Minecraft is one of the most popular computer games, having sold more than 100 million copies since its release in 2011. Claims that it boosts creativity has been circulating for several years, and now there’s a bit of scientific evidence to back up that claim, according to the results of a new study published in Creativity Research Journal.
Co-author Douglas Gentile is a psychologist at Iowa State University. His specialty is studying the influence of the media on children, including video games, television, film, music and even advertising. That includes both positive and negative effects, from video game addiction and a possible link between media violence and aggression, to how playing certain games can improve surgeons’ skills.
“The literature looks like it’s contradictory when it really isn’t,” Gentile said. “There are studies that show that games increase aggression, and others that show that it can increase prosocial behavior. On the outside it looks like they should be good or bad, but that’s not really how the world works. This dichotomous way of thinking suggests We’re not able to actually see what’s going on because we pick one idea and then apply it to everything.”
Gentile’s co-author and graduate student, Jorge Blanco-Herrera, is a former pro gamer who has found the alleged link between playing Minecraft and creativity for his master’s thesis. Minecraft is technically a sandbox video game, meaning that players don’t get a specific backstory, prepared quest, or much direction at all. They are free to use the play space as they please, using the game’s tools and blocks to build just about anything from a simple shack to a high-rise hotel, a simple truck or a working TV. Someone just copied a Bob Ross painting in Minecraft† Gentile compares it to a virtual Lego world.
“Given what we know about how games can have powerful effects on other dimensions, that’s not an unreasonable claim; it just hasn’t been tested,” Gentile said, although there could be internal Microsoft research on the subject. Yet that claim is often cited as an argument for bringing computer games into schools. “That seems reckless to me, that in schools we make policy decisions based on a claim that has no real scientific evidence,” he said.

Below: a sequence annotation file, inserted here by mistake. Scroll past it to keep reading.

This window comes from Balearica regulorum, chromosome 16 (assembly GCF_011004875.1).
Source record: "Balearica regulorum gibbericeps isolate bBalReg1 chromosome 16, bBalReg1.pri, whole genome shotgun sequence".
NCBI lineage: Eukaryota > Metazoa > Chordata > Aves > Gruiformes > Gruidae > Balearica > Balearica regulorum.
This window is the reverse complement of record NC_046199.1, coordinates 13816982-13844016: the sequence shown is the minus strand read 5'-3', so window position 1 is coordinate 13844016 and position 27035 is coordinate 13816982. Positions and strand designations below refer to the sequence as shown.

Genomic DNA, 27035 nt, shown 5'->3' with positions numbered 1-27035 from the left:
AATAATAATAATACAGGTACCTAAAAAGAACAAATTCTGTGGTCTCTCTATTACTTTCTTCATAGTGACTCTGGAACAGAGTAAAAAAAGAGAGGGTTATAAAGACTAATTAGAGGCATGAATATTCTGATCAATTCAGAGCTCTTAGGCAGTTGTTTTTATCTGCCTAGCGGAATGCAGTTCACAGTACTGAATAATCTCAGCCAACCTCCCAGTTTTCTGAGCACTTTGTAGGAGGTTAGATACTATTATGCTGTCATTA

For their studies, Gentile et al. recruited 352 volunteers and let them either play for 40 minutes Minecraftplay a NASCAR race car video game or watch a TV show (crocodile hunter† Some of the topics at play Minecraft were “primed”, meaning they were instructed to play as creatively as possible. The subjects were then asked to complete specific tasks designed to measure their creativity.
It was a challenge to find just the right yardstick to measure something as vague as ‘creativity’. They chose two tasks that are commonly used in such experiments. In one of these, participants were asked to come up with as many uses as possible for a paper clip and a knife, respectively. The second task required subjects to draw an alien from another world; the more the creature resembled a human, the fewer points the subject received for creativity.
The results were most clear with the alien drawing task: subjects who had played Minecraft without any priming performed best. “So the basic idea that Minecraft creativity seems right, at least in some circumstances,” Gentile said. But he was surprised to find that subjects using the staged version of Minecraft, where they were instructed to be creative, did not show the same effect. In fact, they appeared to be the least creative of the four groups, based on the chosen task.
This may be due to additional pressure or self-consciousness from the subjects, or it may indicate a shift in motivation; the group has several possible hypotheses. “We have no way of knowing which is the right one because we didn’t expect that effect,” Gentile said. “We thought those two conditions would be the same, or maybe even the one in which our creativity would be most creative. There seems to be something about the choice of doing it that matters too.”
“As a scientist, I’m just interested in documenting the effects it has. Whether you think it’s good or bad — that’s a value judgment,” Gentile said, pointing out that the military appreciates the heightened aggression effect of some video games, for example. while your average parent probably wouldn’t. “The research is starting to paint a more interesting, nuanced picture. Our results are similar to other gaming research because you get better at what you practice, but how you might practice just as much.”
DOI: Creativity Research Journal2019. 10.1080/10400419.2019.1594524 (About DOIs).
Listing image by Iowa State University News Service